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Coachella files yet another trademark lawsuit, this time against a Coachillin cannabis park

By | Published on Friday 28 October 2022

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Another day, another Coachella trademark battle. AEG’s Goldenvoice – as owner of the Coachella Festival – has filed yet another lawsuit against a company using a brand that allegedly trades off the reputation of the big old Californian music event.

This time the targeted company goes by the name Coachillin Holdings. That company’s main venture is the Coachillin Industrial Business Park which aims to be, and I quote, “a centre of excellence and innovation, setting a new standard of sustainability for California’s budding cannabis industry”. So that sounds like fun, doesn’t it?

The business park is based in California’s Coachella Valley and the people that base themselves there may well do plenty of ‘chillin’. However, says Goldenvoice, the term ‘coachillin’ is very much associated with its annual festival, where a whole load of ‘chillin’ goes on every year.

“The public has come to associate the phrase ‘Coachillin’ to refer to the Coachella Festival”, says Goldenvoice’s new lawsuit, “not merely to refer to the Coachella Valley – and certainly not Coachillin Holdings or its Coachillin Business Park”.

In fact, it goes on, “for many years, attendees of the festival, celebrities and musicians have referred to the Coachella Festival and commented with respect to their attendance, their outfits, or the culture related to the Coachella Festival by using the phrase ‘Coachillin'”.

And if all the social media posts from Coachella attendees using the hashtag #coachillin over the years aren’t proof of that, Goldenvoice would also like you to take note of how the good Urban Dictionary defines that term.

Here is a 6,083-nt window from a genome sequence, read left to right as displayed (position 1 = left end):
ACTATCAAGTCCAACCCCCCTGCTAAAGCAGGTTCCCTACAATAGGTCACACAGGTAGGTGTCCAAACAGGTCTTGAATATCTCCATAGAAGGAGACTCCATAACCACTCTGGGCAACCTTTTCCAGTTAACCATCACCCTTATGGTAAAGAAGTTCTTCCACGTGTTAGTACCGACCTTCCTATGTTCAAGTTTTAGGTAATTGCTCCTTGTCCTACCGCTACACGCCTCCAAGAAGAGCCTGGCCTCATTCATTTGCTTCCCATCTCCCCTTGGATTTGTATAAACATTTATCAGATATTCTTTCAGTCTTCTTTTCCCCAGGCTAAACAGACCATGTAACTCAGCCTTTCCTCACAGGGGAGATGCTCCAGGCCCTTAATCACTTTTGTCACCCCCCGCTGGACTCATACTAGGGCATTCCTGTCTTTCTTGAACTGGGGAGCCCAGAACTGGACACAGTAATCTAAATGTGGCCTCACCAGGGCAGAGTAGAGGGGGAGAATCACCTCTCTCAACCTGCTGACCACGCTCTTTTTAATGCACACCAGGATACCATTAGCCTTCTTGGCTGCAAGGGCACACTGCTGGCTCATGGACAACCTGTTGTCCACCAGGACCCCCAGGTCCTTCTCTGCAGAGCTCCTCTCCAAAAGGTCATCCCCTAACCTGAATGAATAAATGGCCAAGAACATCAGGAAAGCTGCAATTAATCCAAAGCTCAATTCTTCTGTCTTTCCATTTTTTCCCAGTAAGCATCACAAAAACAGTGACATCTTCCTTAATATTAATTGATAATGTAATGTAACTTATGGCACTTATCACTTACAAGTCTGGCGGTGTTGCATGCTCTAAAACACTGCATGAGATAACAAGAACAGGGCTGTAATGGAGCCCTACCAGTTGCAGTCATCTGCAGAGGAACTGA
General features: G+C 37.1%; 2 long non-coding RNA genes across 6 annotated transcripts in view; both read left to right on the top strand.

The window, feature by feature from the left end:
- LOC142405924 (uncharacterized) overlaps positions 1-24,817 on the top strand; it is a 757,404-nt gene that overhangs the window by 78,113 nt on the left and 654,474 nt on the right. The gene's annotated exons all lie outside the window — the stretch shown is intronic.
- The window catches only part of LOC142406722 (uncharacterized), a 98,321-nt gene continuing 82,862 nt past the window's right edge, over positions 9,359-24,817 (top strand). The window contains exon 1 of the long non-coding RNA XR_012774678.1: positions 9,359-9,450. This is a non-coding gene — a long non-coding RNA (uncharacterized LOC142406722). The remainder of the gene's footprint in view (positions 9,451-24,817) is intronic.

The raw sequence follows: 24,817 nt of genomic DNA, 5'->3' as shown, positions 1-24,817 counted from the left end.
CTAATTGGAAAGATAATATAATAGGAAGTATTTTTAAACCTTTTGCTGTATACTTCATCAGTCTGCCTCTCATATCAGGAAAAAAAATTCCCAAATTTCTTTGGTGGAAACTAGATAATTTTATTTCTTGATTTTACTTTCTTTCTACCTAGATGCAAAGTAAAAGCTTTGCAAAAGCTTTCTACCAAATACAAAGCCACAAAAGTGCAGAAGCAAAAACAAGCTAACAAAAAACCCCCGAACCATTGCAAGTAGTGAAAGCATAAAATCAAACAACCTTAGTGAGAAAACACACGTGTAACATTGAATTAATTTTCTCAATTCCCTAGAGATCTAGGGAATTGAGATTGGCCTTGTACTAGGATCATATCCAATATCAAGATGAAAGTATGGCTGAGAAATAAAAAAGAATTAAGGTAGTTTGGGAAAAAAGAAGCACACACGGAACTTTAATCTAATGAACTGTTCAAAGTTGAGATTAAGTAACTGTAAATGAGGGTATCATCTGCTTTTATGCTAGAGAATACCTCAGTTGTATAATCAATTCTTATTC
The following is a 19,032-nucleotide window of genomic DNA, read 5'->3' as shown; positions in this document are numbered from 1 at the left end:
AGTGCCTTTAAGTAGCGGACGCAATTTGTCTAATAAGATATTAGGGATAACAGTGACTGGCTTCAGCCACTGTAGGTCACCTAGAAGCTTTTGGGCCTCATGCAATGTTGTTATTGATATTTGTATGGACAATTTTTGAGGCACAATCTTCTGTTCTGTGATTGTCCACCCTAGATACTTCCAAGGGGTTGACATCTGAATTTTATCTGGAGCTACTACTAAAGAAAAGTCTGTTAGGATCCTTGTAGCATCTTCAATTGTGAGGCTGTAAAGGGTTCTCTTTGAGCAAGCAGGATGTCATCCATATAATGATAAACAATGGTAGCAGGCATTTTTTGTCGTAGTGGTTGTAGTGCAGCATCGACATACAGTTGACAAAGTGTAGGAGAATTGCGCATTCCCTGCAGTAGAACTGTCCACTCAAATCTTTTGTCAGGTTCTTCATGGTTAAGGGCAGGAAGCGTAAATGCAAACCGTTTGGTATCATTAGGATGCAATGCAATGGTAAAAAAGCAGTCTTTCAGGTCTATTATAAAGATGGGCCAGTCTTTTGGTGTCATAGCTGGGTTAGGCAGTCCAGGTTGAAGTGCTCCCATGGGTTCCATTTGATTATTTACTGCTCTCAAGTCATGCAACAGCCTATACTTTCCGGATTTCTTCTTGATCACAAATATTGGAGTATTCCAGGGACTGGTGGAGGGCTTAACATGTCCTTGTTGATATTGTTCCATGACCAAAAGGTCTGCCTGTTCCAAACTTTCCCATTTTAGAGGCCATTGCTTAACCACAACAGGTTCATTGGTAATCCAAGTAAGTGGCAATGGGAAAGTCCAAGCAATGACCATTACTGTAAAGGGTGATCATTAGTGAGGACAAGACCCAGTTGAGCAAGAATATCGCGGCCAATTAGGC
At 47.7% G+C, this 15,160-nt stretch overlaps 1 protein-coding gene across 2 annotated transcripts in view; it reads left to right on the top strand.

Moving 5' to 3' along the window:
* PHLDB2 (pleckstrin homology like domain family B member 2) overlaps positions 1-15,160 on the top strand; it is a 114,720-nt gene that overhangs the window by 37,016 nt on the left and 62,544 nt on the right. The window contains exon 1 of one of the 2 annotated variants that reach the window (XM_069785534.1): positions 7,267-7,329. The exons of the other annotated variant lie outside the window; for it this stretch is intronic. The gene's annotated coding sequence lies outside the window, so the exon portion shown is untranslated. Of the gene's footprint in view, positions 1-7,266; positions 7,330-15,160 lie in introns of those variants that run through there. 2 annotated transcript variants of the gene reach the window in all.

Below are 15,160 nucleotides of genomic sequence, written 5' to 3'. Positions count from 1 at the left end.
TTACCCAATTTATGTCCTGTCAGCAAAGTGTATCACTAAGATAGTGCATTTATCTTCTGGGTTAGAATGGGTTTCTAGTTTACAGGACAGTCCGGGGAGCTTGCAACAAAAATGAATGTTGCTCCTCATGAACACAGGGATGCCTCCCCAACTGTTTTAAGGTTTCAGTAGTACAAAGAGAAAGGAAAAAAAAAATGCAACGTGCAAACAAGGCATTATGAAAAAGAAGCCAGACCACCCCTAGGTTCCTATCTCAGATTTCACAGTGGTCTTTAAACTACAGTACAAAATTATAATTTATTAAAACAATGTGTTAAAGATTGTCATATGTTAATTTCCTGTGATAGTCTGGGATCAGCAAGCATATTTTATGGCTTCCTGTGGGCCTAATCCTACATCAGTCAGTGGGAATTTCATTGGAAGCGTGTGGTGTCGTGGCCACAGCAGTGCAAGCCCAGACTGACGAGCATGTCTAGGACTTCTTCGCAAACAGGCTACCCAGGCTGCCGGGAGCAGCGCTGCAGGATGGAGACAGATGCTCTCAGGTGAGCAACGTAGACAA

Coachillin, it states, is “the act of going to or hanging out at the Coachella Music Festival”. Hey, it even gives you an example of the term being used. “’Where are you? I just got to the festival’, says Zaffiro. ‘Yo! We’re Coachillin in VIP’, responds Cunana”. And that definition was posted by a user called PositivePanda in April 2011. What more proof do you need?

A Coachillin trademark was actually successfully registered all the way back in 2014 by a guy called Jeremy M Joseph, who initially wanted exclusive rights to the term in connection to Coachillin branded apparel and subsequently in relation to e-commerce activities.

Coachillin Holdings later acquired those trademark registrations from Joseph as well as seeking to register its own Coachillin marks, seemingly with plans to pursue various projects using the brand including that cannabis cultivation focused business park.

It was at that point that Goldenvoice began proceedings to get Joseph’s trademarks cancelled, mainly on the basis that he had never actually used them for the Coachillin branded products he originally said he intended to sell. During that process, Joseph also apparently admitted that his use of the Coachillin brand was related to the “chill” vibe available at the Coachella Festival.

Those original Coachillin trademarks were then cancelled, but Coachillin Holdings continued to seek to register its own marks and to use the Coachillin brand.

Goldenvoice’s lawsuit concludes: “Despite plaintiffs’ efforts and requests, defendants have made clear in the opposition that they have no intent of ceasing their infringing activities or plans therefor absent an injunction, thus forcing plaintiffs to file this action”.

So there you go. Goldenvoice has sued lots of businesses of late for using brand names similar to Coachella. We await to see how this one progresses. But, for now at least, Coachella’s trademark lawyers don’t seem to be doing any coachillin.